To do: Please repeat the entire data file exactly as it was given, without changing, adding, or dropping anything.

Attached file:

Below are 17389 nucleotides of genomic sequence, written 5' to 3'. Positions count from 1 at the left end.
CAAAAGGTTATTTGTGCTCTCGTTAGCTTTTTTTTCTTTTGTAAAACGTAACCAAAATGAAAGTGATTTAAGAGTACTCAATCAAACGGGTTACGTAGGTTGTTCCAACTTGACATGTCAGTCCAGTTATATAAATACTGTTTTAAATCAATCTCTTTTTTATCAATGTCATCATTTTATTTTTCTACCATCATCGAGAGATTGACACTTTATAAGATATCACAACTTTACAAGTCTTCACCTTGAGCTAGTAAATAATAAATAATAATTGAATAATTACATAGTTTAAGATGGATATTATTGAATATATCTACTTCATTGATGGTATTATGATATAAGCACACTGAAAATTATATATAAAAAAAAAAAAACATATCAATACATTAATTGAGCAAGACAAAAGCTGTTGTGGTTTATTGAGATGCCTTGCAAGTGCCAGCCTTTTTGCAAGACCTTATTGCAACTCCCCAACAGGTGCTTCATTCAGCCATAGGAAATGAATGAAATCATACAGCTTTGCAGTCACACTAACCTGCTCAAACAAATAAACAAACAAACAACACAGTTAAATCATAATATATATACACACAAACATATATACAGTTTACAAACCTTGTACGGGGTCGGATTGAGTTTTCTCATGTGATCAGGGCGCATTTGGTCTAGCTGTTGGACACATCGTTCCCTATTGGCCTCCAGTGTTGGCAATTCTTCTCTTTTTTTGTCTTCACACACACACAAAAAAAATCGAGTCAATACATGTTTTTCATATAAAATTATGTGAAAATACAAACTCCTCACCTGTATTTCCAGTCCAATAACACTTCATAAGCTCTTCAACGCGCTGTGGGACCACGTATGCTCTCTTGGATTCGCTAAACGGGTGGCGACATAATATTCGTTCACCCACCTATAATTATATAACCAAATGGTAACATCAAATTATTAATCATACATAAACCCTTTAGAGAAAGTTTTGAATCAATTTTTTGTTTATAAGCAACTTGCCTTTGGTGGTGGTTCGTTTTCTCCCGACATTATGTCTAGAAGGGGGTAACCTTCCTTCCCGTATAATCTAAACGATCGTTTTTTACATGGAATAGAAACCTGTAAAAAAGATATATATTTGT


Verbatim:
Below are 17389 nucleotides of genomic sequence, written 5' to 3'. Positions count from 1 at the left end.
CAAAAGGTTATTTGTGCTCTCGTTAGCTTTTTTTTCTTTTGTAAAACGTAACCAAAATGAAAGTGATTTAAGAGTACTCAATCAAACGGGTTACGTAGGTTGTTCCAACTTGACATGTCAGTCCAGTTATATAAATACTGTTTTAAATCAATCTCTTTTTTATCAATGTCATCATTTTATTTTTCTACCATCATCGAGAGATTGACACTTTATAAGATATCACAACTTTACAAGTCTTCACCTTGAGCTAGTAAATAATAAATAATAATTGAATAATTACATAGTTTAAGATGGATATTATTGAATATATCTACTTCATTGATGGTATTATGATATAAGCACACTGAAAATTATATATAAAAAAAAAAAAACATATCAATACATTAATTGAGCAAGACAAAAGCTGTTGTGGTTTATTGAGATGCCTTGCAAGTGCCAGCCTTTTTGCAAGACCTTATTGCAACTCCCCAACAGGTGCTTCATTCAGCCATAGGAAATGAATGAAATCATACAGCTTTGCAGTCACACTAACCTGCTCAAACAAATAAACAAACAAACAACACAGTTAAATCATAATATATATACACACAAACATATATACAGTTTACAAACCTTGTACGGGGTCGGATTGAGTTTTCTCATGTGATCAGGGCGCATTTGGTCTAGCTGTTGGACACATCGTTCCCTATTGGCCTCCAGTGTTGGCAATTCTTCTCTTTTTTTGTCTTCACACACACACAAAAAAAATCGAGTCAATACATGTTTTTCATATAAAATTATGTGAAAATACAAACTCCTCACCTGTATTTCCAGTCCAATAACACTTCATAAGCTCTTCAACGCGCTGTGGGACCACGTATGCTCTCTTGGATTCGCTAAACGGGTGGCGACATAATATTCGTTCACCCACCTATAATTATATAACCAAATGGTAACATCAAATTATTAATCATACATAAACCCTTTAGAGAAAGTTTTGAATCAATTTTTTGTTTATAAGCAACTTGCCTTTGGTGGTGGTTCGTTTTCTCCCGACATTATGTCTAGAAGGGGGTAACCTTCCTTCCCGTATAATCTAAACGATCGTTTTTTACATGGAATAGAAACCTGTAAAAAAGATATATATTTGT